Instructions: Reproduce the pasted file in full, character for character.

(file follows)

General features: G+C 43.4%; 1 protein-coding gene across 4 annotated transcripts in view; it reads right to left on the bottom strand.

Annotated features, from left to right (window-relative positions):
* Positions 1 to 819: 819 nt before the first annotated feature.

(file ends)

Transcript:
General features: G+C 43.4%; 1 protein-coding gene across 4 annotated transcripts in view; it reads right to left on the bottom strand.

Annotated features, from left to right (window-relative positions):
* Positions 1 to 819: 819 nt before the first annotated feature.